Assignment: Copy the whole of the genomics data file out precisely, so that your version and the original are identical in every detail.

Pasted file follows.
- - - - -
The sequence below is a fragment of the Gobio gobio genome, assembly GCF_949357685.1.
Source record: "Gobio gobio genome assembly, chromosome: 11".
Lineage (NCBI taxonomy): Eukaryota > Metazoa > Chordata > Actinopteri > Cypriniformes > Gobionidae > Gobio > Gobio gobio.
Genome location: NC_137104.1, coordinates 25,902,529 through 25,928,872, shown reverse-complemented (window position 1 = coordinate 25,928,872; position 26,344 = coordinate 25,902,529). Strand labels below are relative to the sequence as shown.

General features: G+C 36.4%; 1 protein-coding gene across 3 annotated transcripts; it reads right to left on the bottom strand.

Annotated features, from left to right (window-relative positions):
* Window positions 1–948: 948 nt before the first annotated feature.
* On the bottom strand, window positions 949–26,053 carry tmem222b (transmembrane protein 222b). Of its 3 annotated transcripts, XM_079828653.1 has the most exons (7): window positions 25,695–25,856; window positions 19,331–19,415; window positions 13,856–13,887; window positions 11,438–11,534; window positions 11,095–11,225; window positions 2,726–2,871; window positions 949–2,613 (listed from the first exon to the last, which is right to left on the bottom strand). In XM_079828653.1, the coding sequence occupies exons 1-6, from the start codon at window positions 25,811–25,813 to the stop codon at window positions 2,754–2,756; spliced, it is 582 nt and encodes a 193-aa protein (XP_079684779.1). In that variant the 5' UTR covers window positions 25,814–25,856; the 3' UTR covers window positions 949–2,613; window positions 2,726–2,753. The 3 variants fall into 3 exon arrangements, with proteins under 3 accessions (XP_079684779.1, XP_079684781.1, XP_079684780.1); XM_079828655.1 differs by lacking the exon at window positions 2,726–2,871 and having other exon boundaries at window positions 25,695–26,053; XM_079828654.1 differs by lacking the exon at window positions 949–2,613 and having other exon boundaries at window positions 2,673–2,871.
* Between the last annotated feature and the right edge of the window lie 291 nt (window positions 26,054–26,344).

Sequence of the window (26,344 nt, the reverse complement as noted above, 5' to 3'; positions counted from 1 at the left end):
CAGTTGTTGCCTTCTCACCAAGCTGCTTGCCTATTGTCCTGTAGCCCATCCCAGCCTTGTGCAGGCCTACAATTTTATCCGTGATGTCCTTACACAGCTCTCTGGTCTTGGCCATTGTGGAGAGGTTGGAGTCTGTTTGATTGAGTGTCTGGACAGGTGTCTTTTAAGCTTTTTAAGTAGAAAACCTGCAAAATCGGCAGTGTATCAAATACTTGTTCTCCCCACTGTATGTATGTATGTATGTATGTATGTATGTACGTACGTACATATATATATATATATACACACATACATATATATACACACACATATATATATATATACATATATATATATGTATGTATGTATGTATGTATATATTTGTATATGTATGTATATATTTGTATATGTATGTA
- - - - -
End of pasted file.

The sequence below is a fragment of the Gobio gobio genome, assembly GCF_949357685.1.
Source record: "Gobio gobio genome assembly, chromosome: 11".
Lineage (NCBI taxonomy): Eukaryota > Metazoa > Chordata > Actinopteri > Cypriniformes > Gobionidae > Gobio > Gobio gobio.
Genome location: NC_137104.1, coordinates 25,902,529 through 25,928,872, shown reverse-complemented (window position 1 = coordinate 25,928,872; position 26,344 = coordinate 25,902,529). Strand labels below are relative to the sequence as shown.

General features: G+C 36.4%; 1 protein-coding gene across 3 annotated transcripts; it reads right to left on the bottom strand.

Annotated features, from left to right (window-relative positions):
* Window positions 1–948: 948 nt before the first annotated feature.
* On the bottom strand, window positions 949–26,053 carry tmem222b (transmembrane protein 222b). Of its 3 annotated transcripts, XM_079828653.1 has the most exons (7): window positions 25,695–25,856; window positions 19,331–19,415; window positions 13,856–13,887; window positions 11,438–11,534; window positions 11,095–11,225; window positions 2,726–2,871; window positions 949–2,613 (listed from the first exon to the last, which is right to left on the bottom strand). In XM_079828653.1, the coding sequence occupies exons 1-6, from the start codon at window positions 25,811–25,813 to the stop codon at window positions 2,754–2,756; spliced, it is 582 nt and encodes a 193-aa protein (XP_079684779.1). In that variant the 5' UTR covers window positions 25,814–25,856; the 3' UTR covers window positions 949–2,613; window positions 2,726–2,753. The 3 variants fall into 3 exon arrangements, with proteins under 3 accessions (XP_079684779.1, XP_079684781.1, XP_079684780.1); XM_079828655.1 differs by lacking the exon at window positions 2,726–2,871 and having other exon boundaries at window positions 25,695–26,053; XM_079828654.1 differs by lacking the exon at window positions 949–2,613 and having other exon boundaries at window positions 2,673–2,871.
* Between the last annotated feature and the right edge of the window lie 291 nt (window positions 26,054–26,344).

Sequence of the window (26,344 nt, the reverse complement as noted above, 5' to 3'; positions counted from 1 at the left end):
CAGTTGTTGCCTTCTCACCAAGCTGCTTGCCTATTGTCCTGTAGCCCATCCCAGCCTTGTGCAGGCCTACAATTTTATCCGTGATGTCCTTACACAGCTCTCTGGTCTTGGCCATTGTGGAGAGGTTGGAGTCTGTTTGATTGAGTGTCTGGACAGGTGTCTTTTAAGCTTTTTAAGTAGAAAACCTGCAAAATCGGCAGTGTATCAAATACTTGTTCTCCCCACTGTATGTATGTATGTATGTATGTATGTATGTACGTACGTACATATATATATATATATACACACATACATATATATACACACACATATATATATATATACATATATATATATGTATGTATGTATGTATGTATATATTTGTATATGTATGTATATATTTGTATATGTATGTA